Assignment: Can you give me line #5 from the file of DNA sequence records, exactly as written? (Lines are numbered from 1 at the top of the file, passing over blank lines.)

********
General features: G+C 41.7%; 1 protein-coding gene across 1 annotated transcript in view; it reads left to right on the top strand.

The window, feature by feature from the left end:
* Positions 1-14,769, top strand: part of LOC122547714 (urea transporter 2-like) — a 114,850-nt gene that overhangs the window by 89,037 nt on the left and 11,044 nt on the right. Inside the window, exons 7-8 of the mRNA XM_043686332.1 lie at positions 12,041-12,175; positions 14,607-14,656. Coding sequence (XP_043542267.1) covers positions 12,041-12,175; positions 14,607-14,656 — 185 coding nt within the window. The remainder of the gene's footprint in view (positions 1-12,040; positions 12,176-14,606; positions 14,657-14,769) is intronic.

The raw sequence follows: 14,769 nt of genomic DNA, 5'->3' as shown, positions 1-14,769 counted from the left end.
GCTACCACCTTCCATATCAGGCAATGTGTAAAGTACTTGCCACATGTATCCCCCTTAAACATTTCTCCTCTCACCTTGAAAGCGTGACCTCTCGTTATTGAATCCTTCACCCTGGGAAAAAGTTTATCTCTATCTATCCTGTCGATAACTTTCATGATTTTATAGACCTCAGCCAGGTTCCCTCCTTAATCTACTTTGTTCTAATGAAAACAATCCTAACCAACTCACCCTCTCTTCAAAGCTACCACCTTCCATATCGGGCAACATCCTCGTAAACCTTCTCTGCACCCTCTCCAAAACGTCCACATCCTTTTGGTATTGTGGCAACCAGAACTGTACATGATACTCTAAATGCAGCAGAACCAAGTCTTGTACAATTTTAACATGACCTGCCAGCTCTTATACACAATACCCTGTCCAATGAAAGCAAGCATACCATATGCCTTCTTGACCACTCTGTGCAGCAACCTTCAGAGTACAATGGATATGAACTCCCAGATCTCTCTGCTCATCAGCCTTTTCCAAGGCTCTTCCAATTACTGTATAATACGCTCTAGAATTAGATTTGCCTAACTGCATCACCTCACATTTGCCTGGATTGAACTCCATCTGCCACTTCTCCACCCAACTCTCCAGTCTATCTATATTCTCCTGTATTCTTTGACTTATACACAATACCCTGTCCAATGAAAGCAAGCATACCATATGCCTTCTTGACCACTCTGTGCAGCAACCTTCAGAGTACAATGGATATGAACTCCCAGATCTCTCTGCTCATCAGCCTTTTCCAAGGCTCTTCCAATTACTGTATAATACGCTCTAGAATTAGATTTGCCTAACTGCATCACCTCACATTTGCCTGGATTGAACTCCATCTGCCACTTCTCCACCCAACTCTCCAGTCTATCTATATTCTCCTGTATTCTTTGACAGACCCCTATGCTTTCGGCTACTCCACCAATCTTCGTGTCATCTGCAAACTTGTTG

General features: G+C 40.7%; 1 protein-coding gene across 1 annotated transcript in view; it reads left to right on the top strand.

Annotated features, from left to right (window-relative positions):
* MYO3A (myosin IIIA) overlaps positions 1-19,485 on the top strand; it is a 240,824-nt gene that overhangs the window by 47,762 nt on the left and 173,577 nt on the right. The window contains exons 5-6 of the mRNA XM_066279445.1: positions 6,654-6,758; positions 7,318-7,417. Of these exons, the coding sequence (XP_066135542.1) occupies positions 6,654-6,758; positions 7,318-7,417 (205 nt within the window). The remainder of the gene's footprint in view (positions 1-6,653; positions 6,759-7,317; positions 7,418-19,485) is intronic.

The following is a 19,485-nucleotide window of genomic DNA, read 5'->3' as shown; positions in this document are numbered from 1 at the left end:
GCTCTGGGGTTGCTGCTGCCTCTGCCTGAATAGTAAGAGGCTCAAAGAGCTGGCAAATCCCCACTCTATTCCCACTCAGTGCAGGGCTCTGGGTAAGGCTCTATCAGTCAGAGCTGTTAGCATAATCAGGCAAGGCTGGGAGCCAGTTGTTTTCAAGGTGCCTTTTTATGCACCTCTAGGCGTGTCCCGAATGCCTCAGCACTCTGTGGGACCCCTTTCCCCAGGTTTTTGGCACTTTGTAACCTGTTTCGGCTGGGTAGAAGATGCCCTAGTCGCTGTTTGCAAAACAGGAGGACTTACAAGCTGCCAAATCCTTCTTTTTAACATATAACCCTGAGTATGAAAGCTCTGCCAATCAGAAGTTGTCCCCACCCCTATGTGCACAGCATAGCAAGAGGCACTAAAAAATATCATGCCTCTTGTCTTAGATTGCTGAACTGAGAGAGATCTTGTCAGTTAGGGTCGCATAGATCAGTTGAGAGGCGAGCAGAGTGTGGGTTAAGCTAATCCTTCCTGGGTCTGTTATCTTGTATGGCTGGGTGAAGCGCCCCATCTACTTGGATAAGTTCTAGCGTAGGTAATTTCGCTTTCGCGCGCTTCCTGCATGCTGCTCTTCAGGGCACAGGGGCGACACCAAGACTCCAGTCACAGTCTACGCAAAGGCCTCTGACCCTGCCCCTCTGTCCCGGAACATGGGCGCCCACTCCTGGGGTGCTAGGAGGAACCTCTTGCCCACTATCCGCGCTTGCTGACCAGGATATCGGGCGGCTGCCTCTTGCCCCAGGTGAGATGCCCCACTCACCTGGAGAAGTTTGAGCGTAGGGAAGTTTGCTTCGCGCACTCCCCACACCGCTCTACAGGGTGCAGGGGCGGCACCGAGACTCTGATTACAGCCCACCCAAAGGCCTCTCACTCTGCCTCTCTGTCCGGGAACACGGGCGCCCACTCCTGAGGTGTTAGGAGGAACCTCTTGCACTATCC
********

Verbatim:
GCTACCACCTTCCATATCAGGCAATGTGTAAAGTACTTGCCACATGTATCCCCCTTAAACATTTCTCCTCTCACCTTGAAAGCGTGACCTCTCGTTATTGAATCCTTCACCCTGGGAAAAAGTTTATCTCTATCTATCCTGTCGATAACTTTCATGATTTTATAGACCTCAGCCAGGTTCCCTCCTTAATCTACTTTGTTCTAATGAAAACAATCCTAACCAACTCACCCTCTCTTCAAAGCTACCACCTTCCATATCGGGCAACATCCTCGTAAACCTTCTCTGCACCCTCTCCAAAACGTCCACATCCTTTTGGTATTGTGGCAACCAGAACTGTACATGATACTCTAAATGCAGCAGAACCAAGTCTTGTACAATTTTAACATGACCTGCCAGCTCTTATACACAATACCCTGTCCAATGAAAGCAAGCATACCATATGCCTTCTTGACCACTCTGTGCAGCAACCTTCAGAGTACAATGGATATGAACTCCCAGATCTCTCTGCTCATCAGCCTTTTCCAAGGCTCTTCCAATTACTGTATAATACGCTCTAGAATTAGATTTGCCTAACTGCATCACCTCACATTTGCCTGGATTGAACTCCATCTGCCACTTCTCCACCCAACTCTCCAGTCTATCTATATTCTCCTGTATTCTTTGACTTATACACAATACCCTGTCCAATGAAAGCAAGCATACCATATGCCTTCTTGACCACTCTGTGCAGCAACCTTCAGAGTACAATGGATATGAACTCCCAGATCTCTCTGCTCATCAGCCTTTTCCAAGGCTCTTCCAATTACTGTATAATACGCTCTAGAATTAGATTTGCCTAACTGCATCACCTCACATTTGCCTGGATTGAACTCCATCTGCCACTTCTCCACCCAACTCTCCAGTCTATCTATATTCTCCTGTATTCTTTGACAGACCCCTATGCTTTCGGCTACTCCACCAATCTTCGTGTCATCTGCAAACTTGTTG